Sunday, January 25, 2015


***1/2 out of ****

In Selma, David Oyelowo, an actor who does not resemble Dr.Martin Luther King, does wonders in humanizing the saintly historical figure as a brilliant strategist in non-violent protest. Director Ava DuVernay, working with a screenplay that was restricted from using any of King’s actual speeches finds a formula similar to what we saw in Spielberg’s Lincoln*. It focuses on one section of the hero’s legacy in order to ground the film, rather than stuff it with an entire life story.

We get to see a man behind the public persona, filled with frustration as he fights for voting rights through life-risking demonstrations in Selma, Alabama, where he accurately estimates that media exposure of the inevitable police brutality will bring support to their cause. In the company of Ralph Abernathy (Coleman Domingo), James Bevel (Common) and student organizers like the young John Lewis (Stephan James), a great movement begins -and all following King's acceptance of the Nobel Peace Prize when he knew his work was far from over. 

We also see his interactions with President Johnson (Tom Wilkinson), which are rightfully the source of historical criticism. Johnson is portrayed as hesitant to jeopardize his other goals, but it is debated that Johnson was, in fact, very cooperative with King.

One must ask why Lyndon Johnson needed to be yet another obstacle, requiring manipulation in a story where George Wallace (Tim Roth) and the Alabama state police are already a source of great villainy.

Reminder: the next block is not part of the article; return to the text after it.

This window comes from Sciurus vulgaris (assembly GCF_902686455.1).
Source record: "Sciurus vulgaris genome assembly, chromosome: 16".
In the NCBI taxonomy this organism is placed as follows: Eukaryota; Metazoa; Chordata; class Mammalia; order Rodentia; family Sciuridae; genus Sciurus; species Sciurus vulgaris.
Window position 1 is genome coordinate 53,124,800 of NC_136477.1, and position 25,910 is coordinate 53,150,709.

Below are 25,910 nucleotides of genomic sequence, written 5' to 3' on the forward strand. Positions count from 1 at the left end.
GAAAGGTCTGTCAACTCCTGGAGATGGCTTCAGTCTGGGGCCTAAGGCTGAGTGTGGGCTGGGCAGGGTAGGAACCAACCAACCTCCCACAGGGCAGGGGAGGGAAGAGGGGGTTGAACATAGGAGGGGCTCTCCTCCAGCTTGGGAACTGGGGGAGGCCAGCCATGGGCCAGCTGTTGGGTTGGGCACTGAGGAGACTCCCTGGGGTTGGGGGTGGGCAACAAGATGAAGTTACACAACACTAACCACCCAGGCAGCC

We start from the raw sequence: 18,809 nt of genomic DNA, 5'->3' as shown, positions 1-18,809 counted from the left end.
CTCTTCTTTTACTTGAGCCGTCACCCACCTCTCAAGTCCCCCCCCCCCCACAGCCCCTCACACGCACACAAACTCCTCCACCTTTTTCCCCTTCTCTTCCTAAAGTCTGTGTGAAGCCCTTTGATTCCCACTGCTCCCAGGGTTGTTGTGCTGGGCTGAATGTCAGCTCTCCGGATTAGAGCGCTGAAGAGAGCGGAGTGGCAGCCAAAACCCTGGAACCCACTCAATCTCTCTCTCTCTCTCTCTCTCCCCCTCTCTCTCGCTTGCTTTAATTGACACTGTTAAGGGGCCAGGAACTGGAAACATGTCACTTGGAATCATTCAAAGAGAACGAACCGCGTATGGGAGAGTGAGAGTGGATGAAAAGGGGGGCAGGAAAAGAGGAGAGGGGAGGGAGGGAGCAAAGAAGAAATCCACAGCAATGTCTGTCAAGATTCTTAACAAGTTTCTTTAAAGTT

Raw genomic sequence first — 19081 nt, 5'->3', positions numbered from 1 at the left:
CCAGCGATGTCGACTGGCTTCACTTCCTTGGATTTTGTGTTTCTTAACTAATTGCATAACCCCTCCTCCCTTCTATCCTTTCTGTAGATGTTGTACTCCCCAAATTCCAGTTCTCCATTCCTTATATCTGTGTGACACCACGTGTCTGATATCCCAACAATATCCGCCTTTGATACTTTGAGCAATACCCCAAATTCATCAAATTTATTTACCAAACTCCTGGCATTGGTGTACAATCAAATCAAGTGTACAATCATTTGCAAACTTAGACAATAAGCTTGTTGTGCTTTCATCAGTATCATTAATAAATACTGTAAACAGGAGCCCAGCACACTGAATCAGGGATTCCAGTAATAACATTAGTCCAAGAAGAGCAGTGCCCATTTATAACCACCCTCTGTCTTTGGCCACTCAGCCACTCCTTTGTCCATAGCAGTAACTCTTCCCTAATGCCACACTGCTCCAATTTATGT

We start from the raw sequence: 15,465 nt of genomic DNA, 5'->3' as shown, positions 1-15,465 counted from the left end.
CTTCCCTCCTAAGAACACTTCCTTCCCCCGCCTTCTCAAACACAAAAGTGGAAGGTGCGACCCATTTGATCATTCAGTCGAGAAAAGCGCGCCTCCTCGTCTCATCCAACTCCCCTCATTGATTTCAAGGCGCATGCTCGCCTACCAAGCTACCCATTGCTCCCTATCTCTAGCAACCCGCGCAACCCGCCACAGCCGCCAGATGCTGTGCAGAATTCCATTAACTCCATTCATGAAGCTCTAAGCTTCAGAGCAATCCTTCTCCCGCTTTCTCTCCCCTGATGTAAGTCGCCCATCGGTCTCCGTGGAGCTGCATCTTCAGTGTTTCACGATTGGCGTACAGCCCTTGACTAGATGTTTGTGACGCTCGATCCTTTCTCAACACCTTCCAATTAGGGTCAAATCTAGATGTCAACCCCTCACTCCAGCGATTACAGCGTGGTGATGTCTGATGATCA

The film has some distracting casting. Oprah Winfrey is so good as Annie Lee Cooper in her one dialogue scene, that I was hoping for the movie to be more focused on her story. There are also a lot of famous white people playing historic figures whose roles in the film may have had more weight, if I didn't associate their recognizable faces with their body of work. Stephen Root is always good, though.

Selma is a historical biopic and bound to be filled with embellishments, but it is thankfully focused on communicating the essentially important aspects of its history lesson through skillful traditional drama. 

{*Side note: It's interesting that Oyelowo was in the first scene in "Lincoln" as a vocal black Union soldier sharing a vision with the President, by listing all the things African Americans might be allowed when freed, concluding with "the vote."}

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